The Mouth of Sauron may be little more than an anonymous herald, who takes up only a few pages and serves no more use than being the evil character who tries to trick everyone about Frodo. But fans of The Lord Of The Rings do, to a common extent, seem to love the character. Maybe it’s the vaguely defined backstory of a mortal man who worms his way into the highest echelons of Mordor. Maybe it’s the way that he condescendingly addresses those present, so rare to see (only Wormtongue and Saruman match him in that regard). Maybe it’s the excellent dialogue he gets. Maybe it’s just the fact that he puts a face (kind of) on the forces of Mordor before this last battle. He may be cartoony, maniacal almost, but the Mouth of Sauron’s popularity cannot be denied.
He’s a scornful guy all right, full of bile and hate for all who’ve come to meet him, especially Aragorn. You can almost feel the contempt dripping off of every words he utters. It’s a measure of how successful the good guys’ tactics have been, the way that the Mouth of Sauron has specific taunts to throw at the Gondorian pretender (“It takes more than a piece of Elvish glass to make a King”). But in his words and insults, he shows Aragorn as his complete opposite, who just stares at him silently, and with such an effect, that the Mouth of Sauron actually quails and falls back a bit. Perhaps he’s more used to active resistance from his targets.
Anyway, he gives the message he’s been sent to give, an interesting plot-point: several items of Frodo and Sam’s.
A few things to say. Firstly, in lieu of where Book Four left off, this sets up Book Six in a huge way, as the reader cannot know exactly what this means. We know Frodo has been captured, but what about Sam? Was he captured as well? How did Mordor get their hands on these items? Just what is the current status of the Ring-bearer? Or Ring-bearers rather?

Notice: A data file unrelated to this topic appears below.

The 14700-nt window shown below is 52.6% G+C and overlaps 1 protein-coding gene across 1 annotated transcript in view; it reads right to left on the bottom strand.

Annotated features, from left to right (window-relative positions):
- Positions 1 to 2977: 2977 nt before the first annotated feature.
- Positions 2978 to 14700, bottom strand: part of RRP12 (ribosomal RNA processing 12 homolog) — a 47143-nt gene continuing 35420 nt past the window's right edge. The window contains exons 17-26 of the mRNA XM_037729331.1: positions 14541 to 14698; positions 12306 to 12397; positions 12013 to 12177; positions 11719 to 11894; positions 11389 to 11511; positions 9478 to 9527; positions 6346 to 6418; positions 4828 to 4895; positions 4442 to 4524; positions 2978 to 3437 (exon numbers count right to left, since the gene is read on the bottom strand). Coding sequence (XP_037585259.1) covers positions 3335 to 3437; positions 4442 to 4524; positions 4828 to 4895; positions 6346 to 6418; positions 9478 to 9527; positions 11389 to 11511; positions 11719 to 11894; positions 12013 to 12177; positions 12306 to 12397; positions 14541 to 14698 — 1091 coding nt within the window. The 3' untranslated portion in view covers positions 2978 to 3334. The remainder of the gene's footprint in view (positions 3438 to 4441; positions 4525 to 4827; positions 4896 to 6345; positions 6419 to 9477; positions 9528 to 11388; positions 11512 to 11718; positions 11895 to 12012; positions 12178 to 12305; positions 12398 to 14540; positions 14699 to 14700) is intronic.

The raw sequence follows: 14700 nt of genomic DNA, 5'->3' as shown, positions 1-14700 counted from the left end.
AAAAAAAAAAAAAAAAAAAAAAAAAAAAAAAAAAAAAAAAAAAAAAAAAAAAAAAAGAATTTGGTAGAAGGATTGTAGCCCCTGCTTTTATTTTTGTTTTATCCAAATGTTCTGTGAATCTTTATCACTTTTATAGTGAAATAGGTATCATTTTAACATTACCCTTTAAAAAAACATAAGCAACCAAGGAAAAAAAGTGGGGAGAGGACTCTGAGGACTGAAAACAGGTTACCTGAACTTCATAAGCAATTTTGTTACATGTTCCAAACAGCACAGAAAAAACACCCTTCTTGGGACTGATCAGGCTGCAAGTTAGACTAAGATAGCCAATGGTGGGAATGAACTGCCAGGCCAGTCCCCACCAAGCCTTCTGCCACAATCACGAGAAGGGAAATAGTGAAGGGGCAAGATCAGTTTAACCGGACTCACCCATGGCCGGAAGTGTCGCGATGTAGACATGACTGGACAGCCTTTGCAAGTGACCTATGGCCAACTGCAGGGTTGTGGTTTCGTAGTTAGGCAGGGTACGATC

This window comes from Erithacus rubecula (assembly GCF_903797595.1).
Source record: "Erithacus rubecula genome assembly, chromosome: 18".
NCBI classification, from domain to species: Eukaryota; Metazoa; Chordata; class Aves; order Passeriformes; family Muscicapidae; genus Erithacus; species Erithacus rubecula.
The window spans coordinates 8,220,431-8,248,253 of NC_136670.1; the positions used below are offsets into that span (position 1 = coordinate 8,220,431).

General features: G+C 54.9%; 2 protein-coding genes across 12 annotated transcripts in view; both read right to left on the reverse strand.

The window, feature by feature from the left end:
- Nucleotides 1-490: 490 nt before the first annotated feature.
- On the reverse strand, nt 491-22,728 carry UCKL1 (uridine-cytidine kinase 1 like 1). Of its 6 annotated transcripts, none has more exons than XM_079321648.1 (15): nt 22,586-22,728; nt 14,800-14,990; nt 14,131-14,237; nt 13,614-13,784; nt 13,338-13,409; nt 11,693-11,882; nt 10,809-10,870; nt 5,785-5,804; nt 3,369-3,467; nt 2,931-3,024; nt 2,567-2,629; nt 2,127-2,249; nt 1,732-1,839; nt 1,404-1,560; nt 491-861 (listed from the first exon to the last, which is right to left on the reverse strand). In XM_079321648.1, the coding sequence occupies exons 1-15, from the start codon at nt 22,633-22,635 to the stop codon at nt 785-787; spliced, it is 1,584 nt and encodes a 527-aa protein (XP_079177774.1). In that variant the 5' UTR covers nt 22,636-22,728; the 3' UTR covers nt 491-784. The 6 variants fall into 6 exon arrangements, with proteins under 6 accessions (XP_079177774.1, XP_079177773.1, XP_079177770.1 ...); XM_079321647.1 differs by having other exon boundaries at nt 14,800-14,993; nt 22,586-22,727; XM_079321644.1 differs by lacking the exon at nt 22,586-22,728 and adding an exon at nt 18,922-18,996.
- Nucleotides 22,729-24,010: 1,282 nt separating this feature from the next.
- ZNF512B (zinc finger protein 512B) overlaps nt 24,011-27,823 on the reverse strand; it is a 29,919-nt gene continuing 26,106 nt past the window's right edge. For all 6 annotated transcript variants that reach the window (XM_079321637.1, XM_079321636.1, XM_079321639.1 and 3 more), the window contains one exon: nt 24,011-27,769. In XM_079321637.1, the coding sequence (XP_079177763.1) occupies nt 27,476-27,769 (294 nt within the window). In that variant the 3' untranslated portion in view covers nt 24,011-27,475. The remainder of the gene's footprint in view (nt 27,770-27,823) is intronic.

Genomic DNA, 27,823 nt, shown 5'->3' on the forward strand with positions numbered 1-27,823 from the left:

Secondly, the Mouth of Sauron’s goal might be to unnerve his opponents here, make them think that all of their plans have failed, but it’s very possible, if not stated, that he does the opposite. Because he doesn’t say anything about the Ring. At all. To him, the hobbits were just agents that the moronic Gondorians sent into Mordor: “So you have yet another of these imps with you!’ he cried. ‘What use you find in them I cannot guess; but to send them as spies into Mordor is beyond even your accustomed folly.”
It’s crucial, because it lets Aragorn and Gandalf know that the Ring hasn’t been found – the Mouth would surely say so if it had, in fact, it would probably be Sauron himself here if that were the case – and if that is the case, it is likely that at least one of the hobbits has not been captured. In fact, that’s a certainty, because the Mouth mentions only one. So the good guys can be confident that Sam is at least free (has to be, since the Mithril coat indicates Frodo has been captured) and since the enemy doesn’t have the Ring, then Sam must have it. That means the plan still has a chance and, in fact, is on course to succeed, insofar as the first hurdle has been passed.
So, in that way, the Mouth of Sauron shoots himself and his cause in the foot, his taunts doing the opposite of what they intend. Of course, with what the good guys know now, they may think of other possibilities like Gollum having the Ring again, of Sam lying dead somewhere with the Ring on his person. But none of them fit, not with the way we know the Ring itself to act. Gollum couldn’t resist putting it on, and drawing the eye to him, and it would surely be able to draw some attention to itself if it was just lying on the ground somewhere in Mordor.
Of course, that’s no help to Frodo, possibly captured by the bad guys and facing some horrific fate. But Gandalf and Aragorn can’t do anything to help this one hobbit, even if they are partly responsible for that fate.